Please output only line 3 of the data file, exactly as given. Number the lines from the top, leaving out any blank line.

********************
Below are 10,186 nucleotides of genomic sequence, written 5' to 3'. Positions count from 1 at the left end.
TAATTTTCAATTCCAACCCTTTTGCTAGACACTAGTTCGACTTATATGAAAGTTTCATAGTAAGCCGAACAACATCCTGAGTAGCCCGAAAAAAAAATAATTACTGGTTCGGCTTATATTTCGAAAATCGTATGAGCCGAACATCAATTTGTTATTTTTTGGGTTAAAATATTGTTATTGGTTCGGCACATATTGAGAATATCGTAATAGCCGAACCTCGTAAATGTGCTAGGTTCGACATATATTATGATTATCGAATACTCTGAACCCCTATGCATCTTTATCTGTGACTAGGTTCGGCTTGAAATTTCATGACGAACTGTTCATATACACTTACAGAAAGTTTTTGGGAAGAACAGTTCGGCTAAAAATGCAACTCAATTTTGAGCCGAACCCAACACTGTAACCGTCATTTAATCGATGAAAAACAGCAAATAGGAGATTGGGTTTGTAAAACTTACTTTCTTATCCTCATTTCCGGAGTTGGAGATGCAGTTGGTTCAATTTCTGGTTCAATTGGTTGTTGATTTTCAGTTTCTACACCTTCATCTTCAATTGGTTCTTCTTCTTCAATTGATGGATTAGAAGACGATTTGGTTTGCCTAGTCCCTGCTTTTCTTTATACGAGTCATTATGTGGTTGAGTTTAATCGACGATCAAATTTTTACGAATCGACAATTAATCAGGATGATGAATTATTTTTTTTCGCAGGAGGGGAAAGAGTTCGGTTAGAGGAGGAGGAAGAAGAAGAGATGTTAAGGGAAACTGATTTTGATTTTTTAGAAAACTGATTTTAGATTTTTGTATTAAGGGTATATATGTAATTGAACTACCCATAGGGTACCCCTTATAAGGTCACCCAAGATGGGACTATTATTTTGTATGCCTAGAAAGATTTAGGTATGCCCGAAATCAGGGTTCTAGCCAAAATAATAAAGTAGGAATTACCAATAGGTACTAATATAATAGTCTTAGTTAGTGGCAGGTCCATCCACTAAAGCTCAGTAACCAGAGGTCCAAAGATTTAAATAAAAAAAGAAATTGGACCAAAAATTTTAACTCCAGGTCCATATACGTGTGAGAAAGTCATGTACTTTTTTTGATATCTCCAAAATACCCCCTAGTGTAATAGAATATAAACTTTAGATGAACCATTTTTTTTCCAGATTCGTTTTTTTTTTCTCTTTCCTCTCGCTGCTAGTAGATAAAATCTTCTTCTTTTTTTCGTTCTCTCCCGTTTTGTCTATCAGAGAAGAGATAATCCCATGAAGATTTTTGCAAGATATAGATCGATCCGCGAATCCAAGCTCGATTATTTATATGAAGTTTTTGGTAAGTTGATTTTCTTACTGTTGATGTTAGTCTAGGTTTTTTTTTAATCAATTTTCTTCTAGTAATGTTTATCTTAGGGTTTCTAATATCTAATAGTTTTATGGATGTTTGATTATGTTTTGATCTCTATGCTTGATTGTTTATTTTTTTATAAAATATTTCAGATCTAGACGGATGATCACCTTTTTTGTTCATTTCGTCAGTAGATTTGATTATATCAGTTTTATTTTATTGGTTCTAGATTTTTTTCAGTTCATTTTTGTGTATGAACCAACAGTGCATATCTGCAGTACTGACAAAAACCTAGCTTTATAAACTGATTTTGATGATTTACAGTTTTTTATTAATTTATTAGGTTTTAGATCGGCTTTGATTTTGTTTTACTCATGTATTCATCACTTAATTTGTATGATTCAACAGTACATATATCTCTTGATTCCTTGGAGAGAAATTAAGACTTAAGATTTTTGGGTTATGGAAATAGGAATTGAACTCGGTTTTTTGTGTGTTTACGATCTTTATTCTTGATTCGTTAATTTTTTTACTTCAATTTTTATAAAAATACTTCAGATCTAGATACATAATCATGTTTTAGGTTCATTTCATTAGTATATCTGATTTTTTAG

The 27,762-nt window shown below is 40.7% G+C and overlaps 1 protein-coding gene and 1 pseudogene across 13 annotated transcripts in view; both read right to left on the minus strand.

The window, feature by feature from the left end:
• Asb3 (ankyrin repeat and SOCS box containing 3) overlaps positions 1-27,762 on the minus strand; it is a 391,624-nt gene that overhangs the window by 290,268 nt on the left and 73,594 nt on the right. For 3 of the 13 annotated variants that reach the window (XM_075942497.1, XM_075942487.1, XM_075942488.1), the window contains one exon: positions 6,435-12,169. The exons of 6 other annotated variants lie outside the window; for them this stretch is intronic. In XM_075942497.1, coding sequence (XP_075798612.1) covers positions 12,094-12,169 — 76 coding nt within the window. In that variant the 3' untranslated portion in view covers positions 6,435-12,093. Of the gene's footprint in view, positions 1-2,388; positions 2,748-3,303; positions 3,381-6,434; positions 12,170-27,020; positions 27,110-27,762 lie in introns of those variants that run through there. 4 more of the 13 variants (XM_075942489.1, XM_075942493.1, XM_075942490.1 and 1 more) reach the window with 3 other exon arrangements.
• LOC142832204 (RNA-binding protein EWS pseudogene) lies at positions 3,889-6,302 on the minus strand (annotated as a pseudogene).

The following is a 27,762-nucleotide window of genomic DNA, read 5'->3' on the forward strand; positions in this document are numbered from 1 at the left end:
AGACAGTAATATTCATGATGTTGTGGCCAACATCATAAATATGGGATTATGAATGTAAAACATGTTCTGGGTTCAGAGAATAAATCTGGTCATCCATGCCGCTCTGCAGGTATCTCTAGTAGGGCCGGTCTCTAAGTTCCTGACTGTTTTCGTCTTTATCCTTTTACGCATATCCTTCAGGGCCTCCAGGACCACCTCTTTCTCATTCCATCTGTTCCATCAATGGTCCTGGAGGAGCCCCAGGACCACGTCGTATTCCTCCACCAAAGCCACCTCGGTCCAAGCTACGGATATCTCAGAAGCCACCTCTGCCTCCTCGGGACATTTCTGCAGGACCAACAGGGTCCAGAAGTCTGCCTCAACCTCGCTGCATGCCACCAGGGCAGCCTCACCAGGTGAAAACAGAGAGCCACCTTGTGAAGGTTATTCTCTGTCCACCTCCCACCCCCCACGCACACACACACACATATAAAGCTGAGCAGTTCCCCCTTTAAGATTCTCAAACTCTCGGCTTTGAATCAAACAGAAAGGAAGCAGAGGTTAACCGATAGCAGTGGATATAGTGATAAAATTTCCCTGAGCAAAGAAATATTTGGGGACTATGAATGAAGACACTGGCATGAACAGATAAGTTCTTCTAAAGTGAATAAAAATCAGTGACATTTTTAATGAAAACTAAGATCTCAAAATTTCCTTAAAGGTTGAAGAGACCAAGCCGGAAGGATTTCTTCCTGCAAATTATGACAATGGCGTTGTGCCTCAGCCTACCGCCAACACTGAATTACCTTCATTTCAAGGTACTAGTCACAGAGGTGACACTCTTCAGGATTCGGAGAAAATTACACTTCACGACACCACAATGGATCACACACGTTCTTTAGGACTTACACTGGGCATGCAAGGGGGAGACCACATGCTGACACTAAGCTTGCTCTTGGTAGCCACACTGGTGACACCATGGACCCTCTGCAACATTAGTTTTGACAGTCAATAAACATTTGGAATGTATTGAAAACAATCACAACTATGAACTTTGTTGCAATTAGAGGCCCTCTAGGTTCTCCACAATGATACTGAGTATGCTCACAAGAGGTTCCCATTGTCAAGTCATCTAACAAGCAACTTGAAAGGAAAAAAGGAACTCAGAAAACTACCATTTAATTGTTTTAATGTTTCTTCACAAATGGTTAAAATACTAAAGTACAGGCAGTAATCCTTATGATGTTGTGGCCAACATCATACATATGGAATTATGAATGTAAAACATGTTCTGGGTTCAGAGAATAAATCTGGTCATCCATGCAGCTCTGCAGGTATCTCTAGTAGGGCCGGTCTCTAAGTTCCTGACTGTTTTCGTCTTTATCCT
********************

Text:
The 27,762-nt window shown below is 40.7% G+C and overlaps 1 protein-coding gene and 1 pseudogene across 13 annotated transcripts in view; both read right to left on the minus strand.